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Review: Marti's 

Scott Gold finds a French Quarter classic revived for a new generation

click to enlarge Patrons fill the elegant dining room at Marti's.

Photo by Cheryl Gerber

Patrons fill the elegant dining room at Marti's.

When Patrick and Rebecca Singley, the owners of Gautreau's, announced they'd open their version of Marti's at the site of the famed original restaurant, which closed its doors in 1988, some local diners were intrigued. Dead restaurants, no matter how beloved in their heyday, aren't normally revived after 25 years (the address housed Peristyle for a number of years).

  The Singleys have been busy of late. Besides keeping Gautreau's thriving, they opened the Uptown small plates and cocktail lounge Ivy, and in October, they opened Marti's — looking not to reinvent classic French Quarter dining as much as to celebrate a part of its past and usher in the future.

  Marti's is beautiful. From the gold and white awning to the mural of New Orleans City Park's Peristyle in the main dining room, the aesthetics of old New Orleans elegance are clearly and effectively on display here. The room is intimate without being uncomfortably tight, and high ceilings — from which hang beautiful colored-glass chandeliers — give the space a sense not just of airiness and importance but a sense of history. You feel special sitting at one of these tables.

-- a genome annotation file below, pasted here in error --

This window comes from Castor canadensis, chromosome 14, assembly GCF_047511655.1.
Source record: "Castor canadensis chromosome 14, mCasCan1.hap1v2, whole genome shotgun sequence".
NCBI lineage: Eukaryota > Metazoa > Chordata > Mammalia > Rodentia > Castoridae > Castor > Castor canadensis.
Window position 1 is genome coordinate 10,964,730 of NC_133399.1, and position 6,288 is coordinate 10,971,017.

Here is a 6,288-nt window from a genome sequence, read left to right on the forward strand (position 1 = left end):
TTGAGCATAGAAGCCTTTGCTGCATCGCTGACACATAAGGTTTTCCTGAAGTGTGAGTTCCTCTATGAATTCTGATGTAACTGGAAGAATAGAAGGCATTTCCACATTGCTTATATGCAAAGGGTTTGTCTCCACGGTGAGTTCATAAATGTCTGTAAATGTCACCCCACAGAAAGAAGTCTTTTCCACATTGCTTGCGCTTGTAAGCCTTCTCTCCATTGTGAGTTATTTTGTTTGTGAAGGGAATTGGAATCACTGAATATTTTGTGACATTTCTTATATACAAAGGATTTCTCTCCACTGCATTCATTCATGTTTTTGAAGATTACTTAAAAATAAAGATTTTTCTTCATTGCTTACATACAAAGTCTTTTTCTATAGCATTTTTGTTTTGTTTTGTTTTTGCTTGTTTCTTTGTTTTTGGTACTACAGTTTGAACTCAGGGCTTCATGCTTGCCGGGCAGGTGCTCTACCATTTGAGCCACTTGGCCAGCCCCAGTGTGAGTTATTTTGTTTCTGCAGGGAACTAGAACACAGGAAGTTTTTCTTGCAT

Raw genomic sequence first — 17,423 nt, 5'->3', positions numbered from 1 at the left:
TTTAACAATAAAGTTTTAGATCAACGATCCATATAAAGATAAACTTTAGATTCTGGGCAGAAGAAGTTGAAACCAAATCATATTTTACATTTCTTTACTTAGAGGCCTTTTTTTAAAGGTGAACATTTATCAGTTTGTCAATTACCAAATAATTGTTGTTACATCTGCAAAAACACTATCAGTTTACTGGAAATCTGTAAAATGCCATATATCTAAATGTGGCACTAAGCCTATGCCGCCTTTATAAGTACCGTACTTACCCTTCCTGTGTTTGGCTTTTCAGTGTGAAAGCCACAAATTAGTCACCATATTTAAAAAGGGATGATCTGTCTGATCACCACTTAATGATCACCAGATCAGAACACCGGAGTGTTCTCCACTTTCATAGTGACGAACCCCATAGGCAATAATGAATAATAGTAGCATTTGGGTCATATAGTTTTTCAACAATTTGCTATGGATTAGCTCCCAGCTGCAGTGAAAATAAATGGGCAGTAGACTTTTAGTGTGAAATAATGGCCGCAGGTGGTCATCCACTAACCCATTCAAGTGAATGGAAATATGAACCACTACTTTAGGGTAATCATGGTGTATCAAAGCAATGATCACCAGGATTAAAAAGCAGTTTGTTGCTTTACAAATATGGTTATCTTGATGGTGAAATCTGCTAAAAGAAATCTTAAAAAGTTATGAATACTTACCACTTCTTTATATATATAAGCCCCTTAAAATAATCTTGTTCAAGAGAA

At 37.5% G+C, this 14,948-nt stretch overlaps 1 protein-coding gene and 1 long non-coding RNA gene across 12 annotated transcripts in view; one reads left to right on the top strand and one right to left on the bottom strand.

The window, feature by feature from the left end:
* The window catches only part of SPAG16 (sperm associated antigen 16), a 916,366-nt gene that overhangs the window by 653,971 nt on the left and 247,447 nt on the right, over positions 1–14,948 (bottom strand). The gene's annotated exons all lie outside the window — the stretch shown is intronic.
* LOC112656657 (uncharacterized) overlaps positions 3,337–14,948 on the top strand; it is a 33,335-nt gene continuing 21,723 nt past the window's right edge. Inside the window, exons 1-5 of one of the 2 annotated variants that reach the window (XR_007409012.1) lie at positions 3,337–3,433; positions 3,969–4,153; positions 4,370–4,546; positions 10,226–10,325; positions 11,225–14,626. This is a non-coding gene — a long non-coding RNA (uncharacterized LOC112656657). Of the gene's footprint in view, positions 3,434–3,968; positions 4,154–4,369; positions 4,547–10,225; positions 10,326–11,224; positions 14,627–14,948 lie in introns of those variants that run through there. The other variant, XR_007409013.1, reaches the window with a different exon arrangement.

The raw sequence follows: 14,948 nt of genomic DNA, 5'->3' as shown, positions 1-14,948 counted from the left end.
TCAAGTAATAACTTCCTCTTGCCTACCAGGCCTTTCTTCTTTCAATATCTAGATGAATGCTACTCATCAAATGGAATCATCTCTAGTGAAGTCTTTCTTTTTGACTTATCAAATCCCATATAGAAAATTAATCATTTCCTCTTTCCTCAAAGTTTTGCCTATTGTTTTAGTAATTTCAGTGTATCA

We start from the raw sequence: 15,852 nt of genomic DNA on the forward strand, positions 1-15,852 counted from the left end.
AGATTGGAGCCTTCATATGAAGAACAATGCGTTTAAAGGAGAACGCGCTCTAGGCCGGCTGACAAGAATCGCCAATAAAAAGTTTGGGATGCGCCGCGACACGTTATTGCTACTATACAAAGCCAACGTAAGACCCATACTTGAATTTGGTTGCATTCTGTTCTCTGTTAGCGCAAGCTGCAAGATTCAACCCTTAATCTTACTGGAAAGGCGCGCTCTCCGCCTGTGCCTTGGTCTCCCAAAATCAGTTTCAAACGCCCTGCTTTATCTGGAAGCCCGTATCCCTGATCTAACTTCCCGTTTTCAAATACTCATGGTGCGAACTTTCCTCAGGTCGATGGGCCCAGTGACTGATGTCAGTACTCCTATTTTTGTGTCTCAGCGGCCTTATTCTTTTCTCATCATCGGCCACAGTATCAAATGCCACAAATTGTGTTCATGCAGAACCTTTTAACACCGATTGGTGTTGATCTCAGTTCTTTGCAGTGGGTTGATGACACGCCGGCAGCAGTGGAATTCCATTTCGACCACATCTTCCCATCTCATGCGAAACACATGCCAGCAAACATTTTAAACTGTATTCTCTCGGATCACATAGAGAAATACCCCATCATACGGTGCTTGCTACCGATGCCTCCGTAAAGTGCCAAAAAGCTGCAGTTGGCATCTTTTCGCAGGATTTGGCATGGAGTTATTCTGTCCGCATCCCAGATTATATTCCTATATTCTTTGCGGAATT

But does the kitchen match such luminous and lovely decor? To this task, the Singleys charged chef Drew Lockett, a Louisiana native who most recently cooked in Oregon. So far there's little not to love about the menu they've curated at Marti's. Carnivores will enjoy appetizers like seared foie gras with smoked salt, sour apples and white balsamic dressing, a version of poutine with goat cheese and short rib gravy and a small plate of crispy kurobuta pork belly.

  It's the attention to detail in almost every dish that makes the food at Marti's something special. The "hearty greens" salad, featuring pumpkin seeds, idiazabal cheese and pickled shallots, is dressed perfectly with tangy white wine vinaigrette. Blue crab bisque with saffron oil and garlic croutons bursts with robust flavors, as well. Like Ivy, Marti's menu includes a beautiful tuna tartare, chopped coarsely, topped with a quail's egg yolk and served with a side of lattice-cut potato chips.

  Seared scallops Provencal, a dish filled with shrimp, crab, mussels, saffron and rouille, put most standard bouillabaisses to shame, with a broth that begs for reverent sopping with bread. A pairing of rabbit preparations — braised legs and marinated, grilled loin — was a nicely executed serving of Louisiana game, plated with mustard greens, sage pain perdu and kidney gravy. Even a basic side order of broccolini, prepared with hot chilis, anchovies and lemon, didn't fail to please.

  If there's any fault to find with Marti's, it's the expense. Granted, this is elegant dining, but $17 for a dozen raw oysters is on the high end, even when served with Champagne mignonette and tomato-horseradish vinaigrette. An appetizer of fried baby Spanish octopus is a nicely composed dish but doesn't warrant the $17 price.

  That's the price one has to pay for a meal at Marti's, but French Quarter dining rarely gets more satisfying.

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